LEE -- With the application deadline approaching, 11 candidates are seeking to replace ousted Police Chief Joseph Buffis, who was fired last month.
Town officials expect the stack of resumes to increase further before the deadline to file applications expires on Monday, Sept. 30. The annual salary for that position ranges from $58,055 to $77,528, according to an advertisement.
A 33-year veteran of the Lee police force, Buffis was earning nearly $74,000 a year before he was removed from the position for allegedly improperly billing the town for his personal cellphone use.
Meanwhile, Town Administrator Robert Nason has appointed a nine-person citizens committee that will assist Nason and the Board of Selectmen in selecting a new chief. A decision is likely before the holidays.
"The committee will work a lot in October and hopefully conclude its work by Thanksgiving," Nason said during the board's regular meeting Wednesday night.
Lee Town Administrator Robert Nason has named the nine-member search committee that will assist him and the Board of Selectmen in selecting a new Lee police chief.
• Neil Clarke, retired teacher, chairman of the town Personnel Committee and town meeting representative.
• Marilyn Hansen, businesswoman, member Lee Conservation Commission.
• Ann Doyle Deely, local attorney, former Lee Planning Board member.
• Buck Donovan, president Lee Youth Association, Planning Board member, town meeting representative.
• Ronald Glidden, former Lee police chief 1994-2011, currently interim police chief.
• Joseph Trumel, principal Lee Middle and High School
• Alan Sparks, Lee fire chief
• Norma Maroney, retired director Lee Council on Aging
• Marcia Sloaminsky, Lee business owner
The ad hoc citizens panel would be similar to the one created two years ago that recommended Buffis for the job. At that time, Buffis was picked to replace Ronald Glidden, who retired after 17 years as Lee's police chief. Glidden currently is serving as the town's interim police chief until a permanent replacement for Buffis is found. Glidden also was named to the search committee, which includes municipal officials, business owners and civic leaders.
"It's a good mix of people," Selectman David Consolati said. "I hope the search works out this time."
As in the previous search, the committee will review resumes, hold final interviews in public, and make a final recommendation to Nason, who, with the Selectmen's approval, has the municipal authority to hire a new police chief.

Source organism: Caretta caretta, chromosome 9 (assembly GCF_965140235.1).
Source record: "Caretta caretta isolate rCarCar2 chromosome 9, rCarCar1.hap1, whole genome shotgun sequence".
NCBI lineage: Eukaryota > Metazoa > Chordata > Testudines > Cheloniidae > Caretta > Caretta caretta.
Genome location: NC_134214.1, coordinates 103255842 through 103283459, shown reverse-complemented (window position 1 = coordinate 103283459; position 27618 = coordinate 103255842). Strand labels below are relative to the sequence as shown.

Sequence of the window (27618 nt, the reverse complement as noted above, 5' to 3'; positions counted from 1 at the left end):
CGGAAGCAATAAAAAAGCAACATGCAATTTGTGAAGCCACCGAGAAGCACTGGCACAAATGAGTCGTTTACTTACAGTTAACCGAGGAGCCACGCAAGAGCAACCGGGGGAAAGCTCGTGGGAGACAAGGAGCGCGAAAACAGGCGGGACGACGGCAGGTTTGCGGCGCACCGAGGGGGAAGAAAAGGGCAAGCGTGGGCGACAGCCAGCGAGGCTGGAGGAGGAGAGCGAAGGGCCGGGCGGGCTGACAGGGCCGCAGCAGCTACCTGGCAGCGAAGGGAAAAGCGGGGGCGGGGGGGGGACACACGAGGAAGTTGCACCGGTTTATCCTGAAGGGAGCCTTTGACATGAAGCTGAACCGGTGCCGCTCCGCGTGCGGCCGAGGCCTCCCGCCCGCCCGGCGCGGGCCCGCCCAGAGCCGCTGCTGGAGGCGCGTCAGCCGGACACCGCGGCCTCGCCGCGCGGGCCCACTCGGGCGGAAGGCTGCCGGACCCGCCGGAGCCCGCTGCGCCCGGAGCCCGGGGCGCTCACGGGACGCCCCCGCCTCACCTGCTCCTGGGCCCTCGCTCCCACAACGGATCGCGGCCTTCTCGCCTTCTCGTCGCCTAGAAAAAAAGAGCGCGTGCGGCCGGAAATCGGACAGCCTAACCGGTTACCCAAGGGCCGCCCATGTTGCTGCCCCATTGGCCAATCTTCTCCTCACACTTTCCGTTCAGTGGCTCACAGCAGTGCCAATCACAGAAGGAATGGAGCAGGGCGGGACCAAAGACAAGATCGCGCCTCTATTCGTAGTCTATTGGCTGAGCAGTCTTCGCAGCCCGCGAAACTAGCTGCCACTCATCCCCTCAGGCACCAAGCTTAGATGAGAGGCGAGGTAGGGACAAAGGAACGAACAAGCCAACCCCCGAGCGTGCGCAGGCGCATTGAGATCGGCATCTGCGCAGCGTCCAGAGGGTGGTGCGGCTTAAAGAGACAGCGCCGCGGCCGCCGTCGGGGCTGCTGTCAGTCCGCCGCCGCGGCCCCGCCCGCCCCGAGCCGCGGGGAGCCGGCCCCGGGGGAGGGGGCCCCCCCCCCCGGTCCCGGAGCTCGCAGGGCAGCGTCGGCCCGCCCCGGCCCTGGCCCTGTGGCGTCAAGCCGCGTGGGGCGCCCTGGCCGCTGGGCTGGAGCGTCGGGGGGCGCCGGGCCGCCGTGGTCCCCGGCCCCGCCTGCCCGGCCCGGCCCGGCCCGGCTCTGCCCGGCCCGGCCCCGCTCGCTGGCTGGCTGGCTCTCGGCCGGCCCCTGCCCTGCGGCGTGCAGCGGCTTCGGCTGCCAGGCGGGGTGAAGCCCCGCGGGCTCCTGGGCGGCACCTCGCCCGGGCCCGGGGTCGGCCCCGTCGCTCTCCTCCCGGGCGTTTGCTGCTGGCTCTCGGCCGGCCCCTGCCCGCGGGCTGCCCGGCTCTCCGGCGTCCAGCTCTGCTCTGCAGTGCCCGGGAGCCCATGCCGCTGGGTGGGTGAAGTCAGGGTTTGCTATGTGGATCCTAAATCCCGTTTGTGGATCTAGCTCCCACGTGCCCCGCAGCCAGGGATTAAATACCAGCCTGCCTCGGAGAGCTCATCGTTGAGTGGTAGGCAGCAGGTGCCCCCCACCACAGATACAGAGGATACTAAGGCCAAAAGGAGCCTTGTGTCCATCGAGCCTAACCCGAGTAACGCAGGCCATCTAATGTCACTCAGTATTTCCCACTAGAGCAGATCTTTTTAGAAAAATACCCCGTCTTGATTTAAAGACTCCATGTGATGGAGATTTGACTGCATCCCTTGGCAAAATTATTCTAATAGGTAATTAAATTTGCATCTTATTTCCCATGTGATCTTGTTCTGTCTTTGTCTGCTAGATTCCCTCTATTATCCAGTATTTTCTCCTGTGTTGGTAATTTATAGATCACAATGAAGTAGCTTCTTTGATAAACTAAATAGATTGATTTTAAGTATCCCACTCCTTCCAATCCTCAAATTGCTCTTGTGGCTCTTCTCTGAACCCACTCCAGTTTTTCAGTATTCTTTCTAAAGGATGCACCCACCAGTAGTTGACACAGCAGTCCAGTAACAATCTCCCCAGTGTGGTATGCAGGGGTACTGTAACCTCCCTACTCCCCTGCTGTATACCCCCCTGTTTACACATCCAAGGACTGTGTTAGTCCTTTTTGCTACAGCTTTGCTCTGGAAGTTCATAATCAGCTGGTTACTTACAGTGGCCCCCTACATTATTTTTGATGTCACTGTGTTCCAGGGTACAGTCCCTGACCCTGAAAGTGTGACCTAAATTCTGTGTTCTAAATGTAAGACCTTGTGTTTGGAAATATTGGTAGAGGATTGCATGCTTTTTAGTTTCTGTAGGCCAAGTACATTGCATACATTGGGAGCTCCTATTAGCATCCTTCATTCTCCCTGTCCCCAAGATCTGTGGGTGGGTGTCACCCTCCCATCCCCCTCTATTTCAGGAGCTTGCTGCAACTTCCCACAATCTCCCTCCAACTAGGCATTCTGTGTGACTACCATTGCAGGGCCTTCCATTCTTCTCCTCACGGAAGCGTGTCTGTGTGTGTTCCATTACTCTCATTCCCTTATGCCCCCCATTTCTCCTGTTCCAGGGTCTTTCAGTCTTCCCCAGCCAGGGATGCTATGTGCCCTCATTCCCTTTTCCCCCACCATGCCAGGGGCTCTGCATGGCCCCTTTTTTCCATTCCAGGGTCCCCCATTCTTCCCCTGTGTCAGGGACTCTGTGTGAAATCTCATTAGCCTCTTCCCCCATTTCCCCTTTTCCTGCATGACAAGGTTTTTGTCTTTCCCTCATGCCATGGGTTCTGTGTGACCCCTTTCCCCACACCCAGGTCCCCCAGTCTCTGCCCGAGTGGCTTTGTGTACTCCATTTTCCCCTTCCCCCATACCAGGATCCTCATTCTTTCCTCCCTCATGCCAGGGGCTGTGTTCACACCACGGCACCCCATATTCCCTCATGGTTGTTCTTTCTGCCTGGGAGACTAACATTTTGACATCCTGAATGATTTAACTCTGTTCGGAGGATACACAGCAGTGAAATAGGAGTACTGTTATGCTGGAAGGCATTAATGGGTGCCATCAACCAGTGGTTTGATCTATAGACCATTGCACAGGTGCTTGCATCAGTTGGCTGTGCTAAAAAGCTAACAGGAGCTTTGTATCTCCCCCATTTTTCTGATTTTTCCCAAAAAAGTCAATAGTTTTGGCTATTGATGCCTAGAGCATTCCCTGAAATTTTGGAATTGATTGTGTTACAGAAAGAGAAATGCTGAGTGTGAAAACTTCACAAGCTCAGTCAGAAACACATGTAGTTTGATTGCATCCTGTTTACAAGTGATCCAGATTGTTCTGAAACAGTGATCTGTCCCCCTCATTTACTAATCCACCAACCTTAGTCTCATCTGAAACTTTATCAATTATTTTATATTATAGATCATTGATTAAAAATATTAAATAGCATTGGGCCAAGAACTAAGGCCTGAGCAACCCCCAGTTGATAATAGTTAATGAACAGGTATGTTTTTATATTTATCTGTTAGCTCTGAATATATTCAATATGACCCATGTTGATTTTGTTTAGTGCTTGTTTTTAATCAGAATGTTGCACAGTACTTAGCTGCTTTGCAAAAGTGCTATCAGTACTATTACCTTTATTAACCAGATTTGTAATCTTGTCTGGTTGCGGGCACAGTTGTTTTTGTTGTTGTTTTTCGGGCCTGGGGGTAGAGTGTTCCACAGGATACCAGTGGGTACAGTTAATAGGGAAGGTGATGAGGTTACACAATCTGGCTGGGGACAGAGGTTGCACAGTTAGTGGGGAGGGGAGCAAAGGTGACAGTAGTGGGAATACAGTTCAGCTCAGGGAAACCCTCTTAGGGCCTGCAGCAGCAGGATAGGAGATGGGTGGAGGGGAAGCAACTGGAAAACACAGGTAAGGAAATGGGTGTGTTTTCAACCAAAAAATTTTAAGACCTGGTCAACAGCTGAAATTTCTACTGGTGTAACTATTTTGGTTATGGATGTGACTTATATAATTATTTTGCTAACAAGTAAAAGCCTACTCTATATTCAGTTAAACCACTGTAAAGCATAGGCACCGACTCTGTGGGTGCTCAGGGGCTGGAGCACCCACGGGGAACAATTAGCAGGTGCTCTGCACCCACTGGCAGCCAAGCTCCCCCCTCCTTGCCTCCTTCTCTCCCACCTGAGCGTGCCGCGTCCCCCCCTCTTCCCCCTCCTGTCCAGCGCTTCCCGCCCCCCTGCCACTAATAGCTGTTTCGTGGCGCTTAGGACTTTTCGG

In 2011, a seven-member panel chose Buffis and longtime Lee police Officer Adrian Kohlenberger as the two of the three finalists. Nason declined to say if Lee Police Department members are among the current list of candidates.
"I wouldn't announce that due to confidentiality," he said.
Buffis' successor will oversee a municipal police department of 10 full-time officers that includes one sergeant, five reserve officers, and one full-time administrative assistant. The chief also supervises five civilian emergency dispatchers and acts as the town's emergency management director. Those three positions oversee departments with a combined operating budget of $1.1 million.
On Aug. 20, the Board of Selectmen voted to terminate Buffis' contract at a public meeting, saying the chief billed the town for nearly $5,000 over a two-year period for his family cell phone plan with Verizon Wireless.
Buffis, through his attorney Lori Levinson, claims Nason had agreed the town would pay for his personal cellphone service when he was hired as chief in September 2011. But Nason has emphatically denied the claim, as has town attorney Jeremia Pollard.
The three-member board said its unanimous decision to fire Buffis -- on Nason's recommendation -- was unrelated to a federal indictment accusing the former police chief of extortion and money laundering.
On Aug. 29, Buffis was arraigned in U.S. District Court in Springfield on one count of extortion by wrongful use of fear and three counts of money laundering. He was released on personal recognizance, pending a status hearing Dec. 4.
According to the U.S. Attorney's Office, in February 2012, Buffis coerced a Lee couple to donate $4,000 to the Edward J. Laliberte Toy Fund that he controlled in exchange for a deal in which he would not go forward with prostitution-related charges against them.
According to federal prosecutors, Buffis then transferred that money to his own account, used it for personal expenses and lied to investigators about it.
Buffis, 55, has denied the charges. He faces up to 20 years in federal prison on each count if convicted.
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